To be filed under ‘you learn something new every day’ — a series of potential millennium bug-style issues that could be faced when Emperor Akihito of Japan abdicates. Japanese calendars effectively begin from zero with a new era every time there is a new emperor.
Akihito has been on the throne for almost the entirety of the information age, meaning that many systems have never had to deal with a switchover in era.
Moreover, Unicode will have to create a new character to represent the new era — which has not yet been named. This clashes awkwardly with the planned release of Unicode 12.0.
But this is the most incredible scenario:
Many older computers, with aspects dating back to before the end of the Shōwa era in 1989, have never been updated to reflect the new era, and still think the year is Shōwa 93. That means Japan could face another mini Y2K problem in 2025, as those systems attempt to tick over to a three digit Shōwa year they can’t cope with.
How Facebook’s focus on the connections between users, rather than the humans who use it, is its core problem.
Underlying all of Facebook’s screw-ups is a bumbling obliviousness to real humans. The company’s singular focus on “connecting people” has allowed it to conquer the world, making possible the creation of a vast network of human relationships, a source of insights and eyeballs that makes advertisers and investors drool.
But the imperative to “connect people” lacks the one ingredient essential for being a good citizen: Treating individual human beings as sacrosanct. To Facebook, the world is not made up of individuals, but of connections between them. The billions of Facebook accounts belong not to “people” but to “users,” collections of data points connected to other collections of data points on a vast Social Network, to be targeted and monetized by computer programs.
It’s always good to read/see/hear Stephanie Flanders. Here she asks why politicians no longer have a favourite economist, in the way that Margaret Thatcher liked Milton Friedman and John F Kennedy admired John Kenneth Galbraith.
In one sense, this feels like a concern I have been reading about for a decade or two. But it also feels like an extension of the more recent phenomenon of refusing to listen to experts.
Nevertheless, there are some real questions for economics to answer. Why does it not have the influence today that it enjoyed in previous decades?
We’re also hearing mainstream economists talk more loudly about the possibility of shifting the balance back toward labor with wealth taxes and reduced taxes on earned income. That’s a big shift for a profession that seemed to think until recently that reducing the tax on capital was always and everywhere a good thing. It will be interesting to see how long it takes for an elected politician to decide that any of this advice is worth listening to.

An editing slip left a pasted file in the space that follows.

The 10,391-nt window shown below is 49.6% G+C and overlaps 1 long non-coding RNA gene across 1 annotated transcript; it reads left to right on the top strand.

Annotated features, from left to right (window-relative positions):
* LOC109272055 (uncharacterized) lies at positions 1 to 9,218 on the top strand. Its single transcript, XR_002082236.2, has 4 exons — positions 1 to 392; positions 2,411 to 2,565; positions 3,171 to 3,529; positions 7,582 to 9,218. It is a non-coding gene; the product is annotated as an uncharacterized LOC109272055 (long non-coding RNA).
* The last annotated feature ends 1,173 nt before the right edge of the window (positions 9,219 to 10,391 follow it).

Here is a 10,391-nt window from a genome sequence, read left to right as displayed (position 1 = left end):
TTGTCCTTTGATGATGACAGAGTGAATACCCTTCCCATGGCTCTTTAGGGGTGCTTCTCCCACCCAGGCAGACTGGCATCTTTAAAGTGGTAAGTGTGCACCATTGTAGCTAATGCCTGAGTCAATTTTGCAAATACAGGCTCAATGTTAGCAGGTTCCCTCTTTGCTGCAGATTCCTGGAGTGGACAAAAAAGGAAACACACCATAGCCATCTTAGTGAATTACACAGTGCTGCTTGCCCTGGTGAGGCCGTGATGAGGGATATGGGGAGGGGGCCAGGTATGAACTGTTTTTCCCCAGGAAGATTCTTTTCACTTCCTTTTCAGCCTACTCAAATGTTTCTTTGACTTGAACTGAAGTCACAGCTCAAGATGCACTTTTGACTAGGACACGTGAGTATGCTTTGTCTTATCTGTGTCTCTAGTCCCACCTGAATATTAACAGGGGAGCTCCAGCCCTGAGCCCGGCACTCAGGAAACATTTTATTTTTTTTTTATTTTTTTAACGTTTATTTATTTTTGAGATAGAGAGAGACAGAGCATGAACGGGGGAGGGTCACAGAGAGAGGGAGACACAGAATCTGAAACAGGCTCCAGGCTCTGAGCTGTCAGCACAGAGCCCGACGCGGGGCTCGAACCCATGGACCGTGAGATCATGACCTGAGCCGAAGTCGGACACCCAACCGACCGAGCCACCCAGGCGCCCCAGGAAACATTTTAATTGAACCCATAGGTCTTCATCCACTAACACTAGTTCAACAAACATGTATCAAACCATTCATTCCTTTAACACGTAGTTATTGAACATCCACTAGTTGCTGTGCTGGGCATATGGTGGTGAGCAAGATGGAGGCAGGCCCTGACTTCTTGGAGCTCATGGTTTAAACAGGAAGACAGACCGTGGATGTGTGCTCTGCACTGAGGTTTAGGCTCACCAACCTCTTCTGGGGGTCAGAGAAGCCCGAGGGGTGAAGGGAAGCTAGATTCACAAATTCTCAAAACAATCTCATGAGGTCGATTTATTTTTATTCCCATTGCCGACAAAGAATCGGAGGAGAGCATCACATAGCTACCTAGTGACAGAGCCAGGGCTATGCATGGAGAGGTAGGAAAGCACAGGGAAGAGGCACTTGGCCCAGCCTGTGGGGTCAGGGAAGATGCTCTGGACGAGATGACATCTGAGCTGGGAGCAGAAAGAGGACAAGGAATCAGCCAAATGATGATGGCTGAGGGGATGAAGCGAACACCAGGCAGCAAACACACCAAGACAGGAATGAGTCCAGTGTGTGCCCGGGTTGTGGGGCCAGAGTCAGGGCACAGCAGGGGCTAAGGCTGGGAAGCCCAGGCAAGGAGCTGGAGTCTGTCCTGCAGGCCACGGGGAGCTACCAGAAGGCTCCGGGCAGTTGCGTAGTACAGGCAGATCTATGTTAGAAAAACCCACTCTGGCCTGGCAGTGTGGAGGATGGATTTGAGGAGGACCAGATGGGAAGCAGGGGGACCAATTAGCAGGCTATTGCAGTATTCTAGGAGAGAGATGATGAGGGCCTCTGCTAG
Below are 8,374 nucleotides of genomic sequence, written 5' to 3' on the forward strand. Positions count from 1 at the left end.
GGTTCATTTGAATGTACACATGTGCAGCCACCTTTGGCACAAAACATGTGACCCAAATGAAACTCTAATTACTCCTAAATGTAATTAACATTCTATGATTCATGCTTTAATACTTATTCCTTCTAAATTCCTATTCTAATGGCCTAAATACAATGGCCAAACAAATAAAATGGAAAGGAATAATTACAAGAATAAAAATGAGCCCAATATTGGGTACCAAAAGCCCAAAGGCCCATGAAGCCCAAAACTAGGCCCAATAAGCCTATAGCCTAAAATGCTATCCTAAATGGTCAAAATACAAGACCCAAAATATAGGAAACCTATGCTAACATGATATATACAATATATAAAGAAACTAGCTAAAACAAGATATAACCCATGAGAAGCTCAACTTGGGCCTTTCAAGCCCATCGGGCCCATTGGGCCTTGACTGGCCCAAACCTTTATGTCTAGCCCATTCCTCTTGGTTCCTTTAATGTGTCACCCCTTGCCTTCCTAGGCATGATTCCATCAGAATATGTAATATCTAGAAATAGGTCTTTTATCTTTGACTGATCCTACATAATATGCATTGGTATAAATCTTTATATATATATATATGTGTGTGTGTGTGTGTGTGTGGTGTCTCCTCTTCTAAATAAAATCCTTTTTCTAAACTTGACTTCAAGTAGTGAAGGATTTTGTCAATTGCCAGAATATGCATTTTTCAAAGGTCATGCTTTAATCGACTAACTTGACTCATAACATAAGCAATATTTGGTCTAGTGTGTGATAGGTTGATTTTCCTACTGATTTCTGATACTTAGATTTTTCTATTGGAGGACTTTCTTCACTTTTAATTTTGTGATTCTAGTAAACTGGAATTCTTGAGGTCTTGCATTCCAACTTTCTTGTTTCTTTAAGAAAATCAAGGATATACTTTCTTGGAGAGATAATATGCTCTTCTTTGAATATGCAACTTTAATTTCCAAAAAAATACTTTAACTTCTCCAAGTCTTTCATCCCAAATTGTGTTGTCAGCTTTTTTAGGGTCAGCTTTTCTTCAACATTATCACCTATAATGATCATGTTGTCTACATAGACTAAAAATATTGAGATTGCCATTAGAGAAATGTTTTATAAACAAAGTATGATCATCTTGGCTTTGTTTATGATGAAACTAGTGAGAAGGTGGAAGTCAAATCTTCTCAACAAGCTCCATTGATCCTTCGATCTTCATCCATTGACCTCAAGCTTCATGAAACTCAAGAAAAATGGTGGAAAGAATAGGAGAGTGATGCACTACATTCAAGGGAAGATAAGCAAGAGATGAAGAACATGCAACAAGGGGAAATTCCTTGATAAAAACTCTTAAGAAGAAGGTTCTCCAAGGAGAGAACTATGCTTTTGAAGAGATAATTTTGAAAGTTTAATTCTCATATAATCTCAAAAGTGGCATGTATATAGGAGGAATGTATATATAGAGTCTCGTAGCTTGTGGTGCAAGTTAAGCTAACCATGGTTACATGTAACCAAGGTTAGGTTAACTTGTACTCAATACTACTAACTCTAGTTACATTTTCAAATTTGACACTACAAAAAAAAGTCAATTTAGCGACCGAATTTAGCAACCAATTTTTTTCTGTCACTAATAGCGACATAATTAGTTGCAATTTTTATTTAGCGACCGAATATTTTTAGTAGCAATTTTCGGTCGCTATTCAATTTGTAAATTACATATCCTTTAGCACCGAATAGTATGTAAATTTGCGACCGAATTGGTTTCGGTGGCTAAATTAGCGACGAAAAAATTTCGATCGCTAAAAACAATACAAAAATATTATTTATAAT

Google Maps made a small tweak to its interface so that the fully zoomed-out view displayed as a globe, rather than the Mercator projection it use before.
Peter Gasston noticed that the angle many news publications found was to cover the reaction from flat Earthers.
This gave ad-funded publishers their opportunity to get some attention money: a simple product update isn’t a story, but a manufactured controversy is…
The result is that a manufactured controversy about a minor product update has given false equivalency to the fringe views of a small band of crackpots so everyone can get a few pennies in advertising revenue. This is the attention economy in action, and it’s rotten.
Remember that repeating a lie — even while you make clear that it’s a lie — makes people more likely to believe it’s true.
This is how the media works these days. And it explains a lot about what’s going on in the world right now.
The worms, known as nematodes or more commonly as roundworms, had been frozen for up to 42,000 years, since a time when much of the planet was covered in ice.
But they weren’t dead — just cryogenically preserved.
The researchers brought the worms back to a lab, where they slowly thawed them over several weeks.
- This is cool.
- We’re all going to die!
We first consume and then think if we really needed it… Have we not seen people who are constantly busy on their phones consuming stuff without moving a needle for anyone? We need to jump off the consumption treadmill.
The goal, then, is to consume mindfully…
This is part of the reason why I have committed to writing about a link each day. It gives me direction and focus for what I consume, and I find myself wasting less time on pointless content. (Goodbye Instagram, I miss you far less than I expected.)
As a result, I’m learning more, thinking more, and feeling sharper.
New research suggests that open plan offices hinder collaboration rather than help it.
Previous studies of open plan offices have shown that they make people less productive, but most of those studies gave lip service to the notion that open plan offices would increase collaboration, thereby offsetting the damage.
The Harvard study, by contrast, undercuts the entire premise that justifies the fad. And that leaves companies with only one justification for moving to an open plan office: less floor space, and therefore a lower rent.